Ads 468x60px

9.13.2017

Seoul Searching | Gwanghwamun Square.

It's almost autumn in Seoul, but I'm still not done with my Seoul Searching posts. There are still a few more places that I have yet to blog about starting with Gwanghwamun Square, which we visited last spring - the day after the South Korean presidential elections.
Yue meets King Sejong.
A national landmark located in the heart of Seoul, Gwanghwamun Square is a public open space which connects Gwanghwamun Gate, the main gate of Gyeongbokgung Palace, to Cheonggye Plaza, which marks the starting point of Cheonggye Stream. Gwanghwamun Square is divided into six sections, with the statue of King Sejong as its focal point. He is one of Korea's most famous kings, and one of the only two Korean rulers honored with the appellation 'the Great'.
Hangul, the Korean alphabet.
King Sejong, who placed great emphasis in education during his reign, created the Korean alphabet, Hangul. This, and his other main inventions such as as the sundial, rain gauge, and celestial globe, are on display in front of his statue at Gwanghwamun Square.
Rain gauge.
Celestial globe.
Sun dial.
At the other end of the square, you'll find the statue of Admiral Yi Sun Shin, a Korean admiral and national hero whose naval victories were instrumental in repelling Japanese invasions of Korea in the 1590s. If you've seen the movie 'Roaring Currents', then you probably have an idea why Yi Sun Shin is a much revered figure in Korean history.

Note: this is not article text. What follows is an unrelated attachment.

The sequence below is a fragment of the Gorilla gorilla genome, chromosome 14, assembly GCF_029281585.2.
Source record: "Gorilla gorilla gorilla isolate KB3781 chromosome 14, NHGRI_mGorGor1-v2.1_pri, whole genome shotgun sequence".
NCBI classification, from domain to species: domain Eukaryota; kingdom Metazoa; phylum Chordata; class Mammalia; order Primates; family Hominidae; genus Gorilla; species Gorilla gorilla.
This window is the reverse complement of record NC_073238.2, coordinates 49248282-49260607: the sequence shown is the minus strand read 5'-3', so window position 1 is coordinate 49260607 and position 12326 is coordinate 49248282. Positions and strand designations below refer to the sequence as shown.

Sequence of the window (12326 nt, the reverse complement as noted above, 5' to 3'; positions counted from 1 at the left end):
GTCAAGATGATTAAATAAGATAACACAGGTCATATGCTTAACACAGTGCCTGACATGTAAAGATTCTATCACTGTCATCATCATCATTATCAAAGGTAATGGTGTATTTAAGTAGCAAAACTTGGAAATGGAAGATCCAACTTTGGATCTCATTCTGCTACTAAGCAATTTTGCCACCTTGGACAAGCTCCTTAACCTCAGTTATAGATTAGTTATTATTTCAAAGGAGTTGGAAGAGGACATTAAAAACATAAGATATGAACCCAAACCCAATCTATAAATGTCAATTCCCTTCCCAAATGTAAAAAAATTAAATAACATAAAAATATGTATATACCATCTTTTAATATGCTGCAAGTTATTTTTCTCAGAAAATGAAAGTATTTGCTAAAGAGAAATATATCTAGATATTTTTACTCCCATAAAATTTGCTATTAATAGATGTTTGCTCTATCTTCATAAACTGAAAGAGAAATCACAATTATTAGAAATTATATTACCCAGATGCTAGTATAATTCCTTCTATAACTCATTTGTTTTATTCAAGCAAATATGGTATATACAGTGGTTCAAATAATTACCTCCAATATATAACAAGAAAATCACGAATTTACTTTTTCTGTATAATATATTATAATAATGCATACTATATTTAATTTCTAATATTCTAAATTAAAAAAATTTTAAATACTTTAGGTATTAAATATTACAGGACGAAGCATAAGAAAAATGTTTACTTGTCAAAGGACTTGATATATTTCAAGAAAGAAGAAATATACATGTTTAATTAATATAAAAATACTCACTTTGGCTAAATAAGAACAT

Yue meets Admiral Yi Sun Shin.
In front of his statue is the 12.23 Fountain, a symbolic fountain which honors the achievements of the brave admiral. The fountain commemorates the 23 battles he fought with 12 warships when he led Koreans to victory during the Imjin War. The water jet rises to a height of 18 meters along with 300 smaller jets, which symbolizes the battles he fought on the sea. In the summer, this fountain is opened to the public, allowing kids and even adults to play with the water.
Honoring the great Admiral Yi Sun Shin.
As we walked around Gwanghwamun Square, we discovered a door located behind King Sejong's statue. Apparently, this is the entrance to the exhibition hall and museum dedicated to both King Sejong and Admiral Yi Sun Shin. Entrance to both exhibitions is free, with operating hours from 10 am to 9 pm, Tuesdays to Sundays.
Entrance to The Story of King Sejong.
And since Yue and I love museums, we made our way to the exhibition hall which is actually located underneath the statues, at the basement of the Sejong Center for the Performing Arts.
The Story of King Sejong.
More of King Sejong and Admiral Yi Sun Shin after the jump!
A temporary exhibit was on display along the passage leading to the main exhibition hall. Dubbed as 'Elections, The Making of Korea', the exhibit featured election paraphernalia and campaign materials from past elections, plus a virtual experience of the polling precincts in Korea.
Elections, the Making of Korea.
Yue and I were lucky to have chanced upon this exhibition, and to have witnessed the election of the new South Korean President, Moon Jae In. 
Campaign materials from the 1956 presidential elections.
Election paraphernalia from the new millennium.
VR experience of the polling precinct.
At The Story of King Sejong exhibition hall, we saw a variety of displays detailing the invention of Hangul, as well as King Sejong's scientific, artistic, military, and political contributions.
Human Sejong: an introduction to the life of King Sejong.
Songs of Flying Dragons, the first literary work written in Hangul.